arly in the evening at Seattle City Council candidate Judy Nicastro's primary election night party at the Hopvine on Capitol Hill, about 35 of Nicastro's supporters -- mostly women, nearly all white -- pick over veggies and pizza, waiting for the returns to come in. While the turnout for the primaries is expected to be low -- according to Jill Berkley, Nicastro's campaign manager, she was only voter number 33 at her polling station that morning -- the atmosphere at Nicastro's party is charged. Nicastro, dressed entirely in black, isn't eating, and despite the fact that it's incredibly hot in the bar, she isn't sweating either. "Right now, all I need is an aspirin," says Nicastro. Why aspirin? Is she worried about making it to the general election? "Nah," she says. "Just a pre-emptive strike." Having raised $36,000 -- which she spent mostly on bulk mailings -- Nicastro has the right to be confident. Endorsed by the P-I and The Stranger, Nicastro says that anytime anyone talked to her about her candidacy, they said they were a renter. Asked if she made any mistakes during the primary, Nicastro says she may have focused too much on renters' rights, allowing herself to be pigeon-holed as a one-issue candidate.

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There is quite a spread at Daniel Norton's party at a cozy house in Green Lake -- ham, cheese, turkey, roast beef -- but there are only about 10 people milling around when we arrive just before 8:00. There are corn chips and guacamole with real tomatoes, Chex mix, red and white wine, and beer -- like Norton, the party is nice, liberal, middle-class, and very Green Lake. Early in the evening, Norton's handful of supporters seem confident that their guy will make it into the general election.

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Sadly, when the first returns come in, it is clear that Norton -- despite having snapped up Seattle Weekly's prized endorsement -- will not be advancing to the general. In the race for Seat 1, it's going to be Nicastro vs. Chow. Nick Dysland, a supporter melting in his Nicastro sweatshirt at the Hopvine, boasts that his candidate is "running the best fucking campaign. She's got yard signs, visibility, and an issue -- the most important issue in Seattle -- housing. She's going to crush Cheryl Chow like a bug." By now, there are 60 people packed into the Hopvine. When Nicastro sees the first returns, she yelps.

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"I know who I am. I'm a grounded person. I don't need other people to validate me," says Cheryl Chow, at her primary party in an office building atrium. Good thing Cheryl isn't hung up on being validated, since she didn't get a single newspaper's endorsement. Nervous-looking Asian kids eat noodles and chicken, while The Simpsons plays on a TV set in the corner.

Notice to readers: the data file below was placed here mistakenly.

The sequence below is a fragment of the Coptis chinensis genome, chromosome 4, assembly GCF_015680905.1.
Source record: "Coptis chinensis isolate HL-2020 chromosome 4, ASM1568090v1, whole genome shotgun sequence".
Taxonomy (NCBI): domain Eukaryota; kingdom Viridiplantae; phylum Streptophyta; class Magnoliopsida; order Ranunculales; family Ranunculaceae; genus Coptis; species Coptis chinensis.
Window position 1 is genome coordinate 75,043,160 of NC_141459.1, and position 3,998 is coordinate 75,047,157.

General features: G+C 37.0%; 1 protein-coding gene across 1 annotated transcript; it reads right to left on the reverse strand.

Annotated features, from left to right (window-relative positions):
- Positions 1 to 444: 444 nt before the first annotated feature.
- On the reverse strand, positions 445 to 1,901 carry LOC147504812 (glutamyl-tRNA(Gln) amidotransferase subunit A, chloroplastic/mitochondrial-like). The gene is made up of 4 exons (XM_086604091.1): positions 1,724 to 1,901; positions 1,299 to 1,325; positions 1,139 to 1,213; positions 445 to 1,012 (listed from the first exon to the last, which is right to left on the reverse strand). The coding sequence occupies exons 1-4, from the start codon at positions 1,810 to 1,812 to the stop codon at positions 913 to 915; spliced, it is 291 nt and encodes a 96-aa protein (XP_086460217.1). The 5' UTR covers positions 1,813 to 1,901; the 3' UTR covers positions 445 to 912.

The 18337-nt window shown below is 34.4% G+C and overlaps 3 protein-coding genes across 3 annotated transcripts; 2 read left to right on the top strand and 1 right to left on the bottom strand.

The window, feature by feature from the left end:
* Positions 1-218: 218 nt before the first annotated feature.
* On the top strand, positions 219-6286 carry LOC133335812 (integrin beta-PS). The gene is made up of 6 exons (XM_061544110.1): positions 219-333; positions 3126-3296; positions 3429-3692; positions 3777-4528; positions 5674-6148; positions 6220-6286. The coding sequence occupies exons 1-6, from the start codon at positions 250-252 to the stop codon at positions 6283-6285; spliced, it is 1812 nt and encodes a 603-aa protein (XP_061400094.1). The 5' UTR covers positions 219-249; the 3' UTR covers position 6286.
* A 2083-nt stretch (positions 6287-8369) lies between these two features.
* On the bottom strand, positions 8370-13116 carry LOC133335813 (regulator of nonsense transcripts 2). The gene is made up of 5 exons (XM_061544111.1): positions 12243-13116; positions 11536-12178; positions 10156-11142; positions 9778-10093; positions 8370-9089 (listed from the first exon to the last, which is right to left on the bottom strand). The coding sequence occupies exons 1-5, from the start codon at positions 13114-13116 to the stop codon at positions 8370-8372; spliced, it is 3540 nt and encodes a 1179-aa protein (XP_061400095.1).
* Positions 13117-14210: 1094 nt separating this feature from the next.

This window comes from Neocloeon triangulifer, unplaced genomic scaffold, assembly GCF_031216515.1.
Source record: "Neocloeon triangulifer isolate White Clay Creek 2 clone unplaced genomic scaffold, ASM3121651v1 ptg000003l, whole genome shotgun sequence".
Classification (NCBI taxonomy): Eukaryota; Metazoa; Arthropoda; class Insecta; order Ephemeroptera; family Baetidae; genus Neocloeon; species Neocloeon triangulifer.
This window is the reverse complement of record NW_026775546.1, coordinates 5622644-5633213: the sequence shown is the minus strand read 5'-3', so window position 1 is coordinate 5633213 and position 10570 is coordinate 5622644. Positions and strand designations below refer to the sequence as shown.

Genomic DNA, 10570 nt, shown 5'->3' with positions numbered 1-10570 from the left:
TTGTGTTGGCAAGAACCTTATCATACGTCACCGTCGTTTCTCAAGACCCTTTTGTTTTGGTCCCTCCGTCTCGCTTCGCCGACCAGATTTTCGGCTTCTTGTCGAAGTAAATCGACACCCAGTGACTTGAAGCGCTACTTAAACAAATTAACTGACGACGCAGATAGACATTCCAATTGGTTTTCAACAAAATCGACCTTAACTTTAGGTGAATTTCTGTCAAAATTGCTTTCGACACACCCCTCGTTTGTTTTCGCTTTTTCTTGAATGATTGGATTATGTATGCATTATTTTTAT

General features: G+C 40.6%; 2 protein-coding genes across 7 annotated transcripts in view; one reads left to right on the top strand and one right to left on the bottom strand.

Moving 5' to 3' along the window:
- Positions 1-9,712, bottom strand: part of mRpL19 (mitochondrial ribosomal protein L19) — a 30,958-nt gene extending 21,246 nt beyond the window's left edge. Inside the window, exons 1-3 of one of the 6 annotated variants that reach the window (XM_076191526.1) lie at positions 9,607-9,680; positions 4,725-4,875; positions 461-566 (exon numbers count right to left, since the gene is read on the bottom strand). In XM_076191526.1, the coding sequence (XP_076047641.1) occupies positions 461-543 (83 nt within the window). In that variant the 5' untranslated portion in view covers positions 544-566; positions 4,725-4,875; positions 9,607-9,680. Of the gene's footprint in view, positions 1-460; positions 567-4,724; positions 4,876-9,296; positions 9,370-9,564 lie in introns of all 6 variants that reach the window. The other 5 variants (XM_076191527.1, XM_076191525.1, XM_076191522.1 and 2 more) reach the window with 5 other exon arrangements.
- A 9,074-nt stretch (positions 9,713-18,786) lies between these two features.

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Heidi Wills and Alec Fisken party together on primary night, though only Wills has anything to party about -- she'll be advancing to the general election in November (vs. Charlie Chong), while Fisken was bumped out of the race by Dawn Mason and Jim Compton. The party is co-sponsored by Washington Conservation Voters, and everywhere you look, it's all wonks and snacks. Unlike the earthy Nicastro, uptight Wills' party is in an office building, so it's not particularly happening.

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Wills finally shows up at her party to a stout round of cheers. She's glowing in her plaid pants and blue blazer, but doesn't make a speech. How's the campaign going? "Really, really good!" she says. Council Member Nick Licata makes a surprise showing, with two staffers. Other politicos are in attendance as well, including Bob Rohan and Adam Kline. Michaelanne Ehrenberg, Wills' campaign manager, takes a soft jab at Chong: "Charlie has run four campaigns in five years; he's got huge name recognition, and we are thrilled with this outcome." Fisken, who's out of the race, hasn't shown, and one attendee makes the joke that he's "probably out at a bar drinking."

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Compton may have the name recognition to draw votes, but he has no idea how to put out a spread. He's serving Gummy Bears, bad trail mix, non-alcoholic beer, and warm, limp sushi. The slightly sweaty Compton is jubilant, repeating his formula for success (presenting "solutions to the city," whatever that means), and wearing out the ratty carpeting at his office building party, pacing back and forth. We love the elderly greeter at the door, who, upon learning our identities, says, "Never turn a stranger away from the door!" and sticks his paw out for a hearty handshake.

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Dawn Mason, dressed in a bold red jacket, is feeling confident (she's made a strong second-place showing) as she enjoys a big glass of red wine at her well-attended party in Belltown. She says she'll win the general election in November because "Compton and Fisken seem a lot like downtown. I'm a lot of a neighborhood candidate" (she may have had more than one glass of wine). At one point, activist Charlie James and his kids try to join the party, but it's in a bar and his kids are turned away. "That's the first thing I'm going to do," Dawn says, "is get rid of those Sidran laws."

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Charlie Chong knows how to throw a party. And somehow he ran a successful campaign, although as he explains slowly... and... carefully... "bulk mailing difficulties" and his admitted lack of fundraising ability made for a slow start. The guest list is a who's who of local politicos and neighborhood hoi-polloi (from creaky oldsters to blissed-out hippie freaks). Mary Chong, the delightful hostess, rewards her beloved's supporters with a sumptuous spread of pasta, deli meat plates, and cake.

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